1. Are you accredited?
Accreditation indicates that a property management company adheres to high standards. Look for a company that has an accredited staff and leadership who have met the strict requirements for education and experience in property management. A major accreditation organization is the Institute of Real Estate Management, a division of the National Association of Realtors.
2. What does your insurance cover?
Make sure the company has a fidelity bond to insure against loss due to employee dishonesty. Coverage for forgery and alterations is also important to protect against loss. The staff should be knowledgeable of loss-prevention and risk-management programs.
3. What services do you provide?
Property management companies can offer an array of services, including management planning, financial reporting, market rent analysis and lease negotiation, to name a few. Determine what services your business needs. That information can help you draw up the best management agreement for your property.
4. Why types of properties do you manage?
A management company’s expertise should fit your needs. Does it have experience solving your sort of problem, such as a maintenance or vacancy issue? Has it managed your type of building, be it an office or housing complex? Find out what other properties the company manages, how long it has managed those properties and what the results have been.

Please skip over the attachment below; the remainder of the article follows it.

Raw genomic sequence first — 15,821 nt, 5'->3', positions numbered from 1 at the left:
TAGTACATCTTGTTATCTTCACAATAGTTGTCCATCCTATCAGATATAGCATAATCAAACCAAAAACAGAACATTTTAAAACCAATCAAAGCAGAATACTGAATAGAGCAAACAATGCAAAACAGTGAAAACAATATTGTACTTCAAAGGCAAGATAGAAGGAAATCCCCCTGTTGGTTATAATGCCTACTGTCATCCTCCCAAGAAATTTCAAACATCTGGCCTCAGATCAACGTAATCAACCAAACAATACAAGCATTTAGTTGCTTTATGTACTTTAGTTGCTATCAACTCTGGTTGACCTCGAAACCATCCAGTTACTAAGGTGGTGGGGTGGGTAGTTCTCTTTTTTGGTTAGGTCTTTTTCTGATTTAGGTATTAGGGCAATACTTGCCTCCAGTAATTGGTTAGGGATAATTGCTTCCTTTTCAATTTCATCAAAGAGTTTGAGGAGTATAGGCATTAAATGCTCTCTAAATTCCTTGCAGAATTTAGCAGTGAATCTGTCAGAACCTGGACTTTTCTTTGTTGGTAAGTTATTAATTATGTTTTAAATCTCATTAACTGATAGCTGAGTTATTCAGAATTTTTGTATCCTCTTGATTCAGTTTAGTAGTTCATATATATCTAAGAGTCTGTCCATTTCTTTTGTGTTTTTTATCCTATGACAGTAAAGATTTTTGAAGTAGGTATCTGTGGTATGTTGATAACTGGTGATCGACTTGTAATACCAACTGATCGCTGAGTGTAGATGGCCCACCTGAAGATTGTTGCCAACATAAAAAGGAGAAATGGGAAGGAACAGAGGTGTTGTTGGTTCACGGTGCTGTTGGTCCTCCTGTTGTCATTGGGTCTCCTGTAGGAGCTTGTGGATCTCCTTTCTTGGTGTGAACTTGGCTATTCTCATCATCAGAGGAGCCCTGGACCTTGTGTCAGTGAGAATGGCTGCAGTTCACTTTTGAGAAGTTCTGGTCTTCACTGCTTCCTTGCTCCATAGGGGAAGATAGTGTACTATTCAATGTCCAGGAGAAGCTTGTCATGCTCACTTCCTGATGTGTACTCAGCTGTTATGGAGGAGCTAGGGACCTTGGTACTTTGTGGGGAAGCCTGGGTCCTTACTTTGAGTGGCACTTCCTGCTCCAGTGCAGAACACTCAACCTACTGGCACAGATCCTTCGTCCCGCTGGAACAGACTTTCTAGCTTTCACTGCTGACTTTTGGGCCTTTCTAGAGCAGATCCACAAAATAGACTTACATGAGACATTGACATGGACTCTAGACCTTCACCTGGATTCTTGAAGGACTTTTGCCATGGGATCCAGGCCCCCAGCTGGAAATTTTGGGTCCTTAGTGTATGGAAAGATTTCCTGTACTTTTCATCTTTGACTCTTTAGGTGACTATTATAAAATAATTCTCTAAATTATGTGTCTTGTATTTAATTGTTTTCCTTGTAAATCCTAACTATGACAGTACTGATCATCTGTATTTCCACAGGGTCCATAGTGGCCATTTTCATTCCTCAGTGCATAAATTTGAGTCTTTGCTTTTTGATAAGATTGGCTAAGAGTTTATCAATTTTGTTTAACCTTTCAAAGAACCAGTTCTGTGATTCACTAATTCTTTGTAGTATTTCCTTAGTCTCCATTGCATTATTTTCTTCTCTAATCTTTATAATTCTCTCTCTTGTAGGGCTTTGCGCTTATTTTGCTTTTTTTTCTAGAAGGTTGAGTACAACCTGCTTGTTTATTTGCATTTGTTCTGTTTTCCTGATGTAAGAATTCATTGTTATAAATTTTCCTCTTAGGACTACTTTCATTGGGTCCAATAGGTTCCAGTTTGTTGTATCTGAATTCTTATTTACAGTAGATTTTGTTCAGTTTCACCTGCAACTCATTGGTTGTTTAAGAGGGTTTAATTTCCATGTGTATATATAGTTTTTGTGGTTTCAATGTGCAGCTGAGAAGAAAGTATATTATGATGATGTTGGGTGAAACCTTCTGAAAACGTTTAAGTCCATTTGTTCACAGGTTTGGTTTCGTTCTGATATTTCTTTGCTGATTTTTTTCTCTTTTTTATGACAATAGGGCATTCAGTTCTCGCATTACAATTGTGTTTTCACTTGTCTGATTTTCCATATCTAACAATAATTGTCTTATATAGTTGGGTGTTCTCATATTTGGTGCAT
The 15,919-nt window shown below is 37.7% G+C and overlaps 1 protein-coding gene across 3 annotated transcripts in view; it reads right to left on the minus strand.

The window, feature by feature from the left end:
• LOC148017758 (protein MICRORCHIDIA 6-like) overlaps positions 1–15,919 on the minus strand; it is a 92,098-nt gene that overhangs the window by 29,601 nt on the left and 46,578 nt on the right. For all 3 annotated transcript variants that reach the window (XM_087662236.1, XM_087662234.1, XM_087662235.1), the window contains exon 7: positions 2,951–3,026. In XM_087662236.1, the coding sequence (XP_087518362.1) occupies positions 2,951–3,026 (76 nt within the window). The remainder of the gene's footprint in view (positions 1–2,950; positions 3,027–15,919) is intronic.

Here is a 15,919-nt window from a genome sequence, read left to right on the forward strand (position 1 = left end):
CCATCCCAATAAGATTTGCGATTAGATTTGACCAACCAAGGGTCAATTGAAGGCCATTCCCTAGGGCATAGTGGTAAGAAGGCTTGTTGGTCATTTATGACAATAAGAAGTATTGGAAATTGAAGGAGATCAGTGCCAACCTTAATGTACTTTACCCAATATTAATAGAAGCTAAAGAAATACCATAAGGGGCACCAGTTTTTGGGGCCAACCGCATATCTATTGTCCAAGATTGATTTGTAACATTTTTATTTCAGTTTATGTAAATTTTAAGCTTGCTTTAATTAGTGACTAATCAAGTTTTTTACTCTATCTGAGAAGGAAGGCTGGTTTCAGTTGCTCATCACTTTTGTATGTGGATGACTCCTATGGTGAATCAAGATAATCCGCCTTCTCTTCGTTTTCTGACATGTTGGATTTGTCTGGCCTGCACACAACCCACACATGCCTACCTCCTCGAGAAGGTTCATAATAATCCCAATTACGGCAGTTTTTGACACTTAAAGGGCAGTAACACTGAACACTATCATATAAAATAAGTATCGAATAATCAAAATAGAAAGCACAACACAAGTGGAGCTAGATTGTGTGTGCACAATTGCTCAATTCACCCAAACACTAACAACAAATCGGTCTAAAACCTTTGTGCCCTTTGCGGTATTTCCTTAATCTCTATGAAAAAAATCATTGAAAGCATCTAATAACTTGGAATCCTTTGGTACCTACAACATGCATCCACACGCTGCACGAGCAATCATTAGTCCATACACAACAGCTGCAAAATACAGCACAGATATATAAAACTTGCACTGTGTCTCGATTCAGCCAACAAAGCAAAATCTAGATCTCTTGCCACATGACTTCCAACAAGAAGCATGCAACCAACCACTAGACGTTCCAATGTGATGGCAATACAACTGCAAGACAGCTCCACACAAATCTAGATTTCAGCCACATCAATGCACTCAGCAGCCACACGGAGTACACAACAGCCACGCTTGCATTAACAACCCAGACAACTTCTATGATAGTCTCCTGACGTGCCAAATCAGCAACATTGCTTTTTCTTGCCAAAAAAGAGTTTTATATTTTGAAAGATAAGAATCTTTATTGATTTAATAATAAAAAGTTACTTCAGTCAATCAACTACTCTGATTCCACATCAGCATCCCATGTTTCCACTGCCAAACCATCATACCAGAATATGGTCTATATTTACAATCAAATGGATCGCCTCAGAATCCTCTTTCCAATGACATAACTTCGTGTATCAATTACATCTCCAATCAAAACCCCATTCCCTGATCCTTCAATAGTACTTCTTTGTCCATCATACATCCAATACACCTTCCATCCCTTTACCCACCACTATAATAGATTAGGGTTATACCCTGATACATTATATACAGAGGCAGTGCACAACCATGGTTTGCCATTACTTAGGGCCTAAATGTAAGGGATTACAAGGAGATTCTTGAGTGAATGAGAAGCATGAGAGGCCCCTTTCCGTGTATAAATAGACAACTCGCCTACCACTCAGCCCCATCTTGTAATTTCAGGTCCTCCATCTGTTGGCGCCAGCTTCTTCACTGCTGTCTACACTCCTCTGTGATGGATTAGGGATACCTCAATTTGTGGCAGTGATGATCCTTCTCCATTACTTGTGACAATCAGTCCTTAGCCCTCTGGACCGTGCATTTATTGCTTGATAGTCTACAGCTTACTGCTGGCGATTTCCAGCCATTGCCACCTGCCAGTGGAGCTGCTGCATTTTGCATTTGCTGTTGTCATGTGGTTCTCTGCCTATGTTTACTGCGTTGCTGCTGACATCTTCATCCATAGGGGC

5. What is your fee structure?
Possible fee structures includ e the following: management fees, generally based upon a percentage of collections; percentage fees, which can be based on different portions of income; and flat fees, or a flat fee plus a percentage of income.
6. What is includ ed in monthly reports?
Reports typically includ e monthly profit and loss statements, tenant receivables, accounts payable and bank reconciliation, if the property manager has a checking account for the properties.
7. How do I know you pay attention to detail?
Property managers have to juggle a lot. They should be able to handle all of their responsibilities — moving in tenants and maintaining budgets are examples — and focus sufficient attention on each.
8. What investors do you serve?
Does the company generally work with individual investors or institutional investors? It must have experience serving your type of investor because the financial reporting requirements will vary with each type.
9. What has staff turnover been like?
Staff turnover relates to organizational stability. Frequent turnover could reveal poor management or financial instability. Consistent service is an important element of property management.
10. When can we meet before I sign the contract?
Before choosing a property management company, meet multiple times with your likely choice to review its proposal and specifications. This meeting is the ideal time to clarify the answers to your questions and negotiate the management agreement. Any changes will be a hassle after you have signed the contract.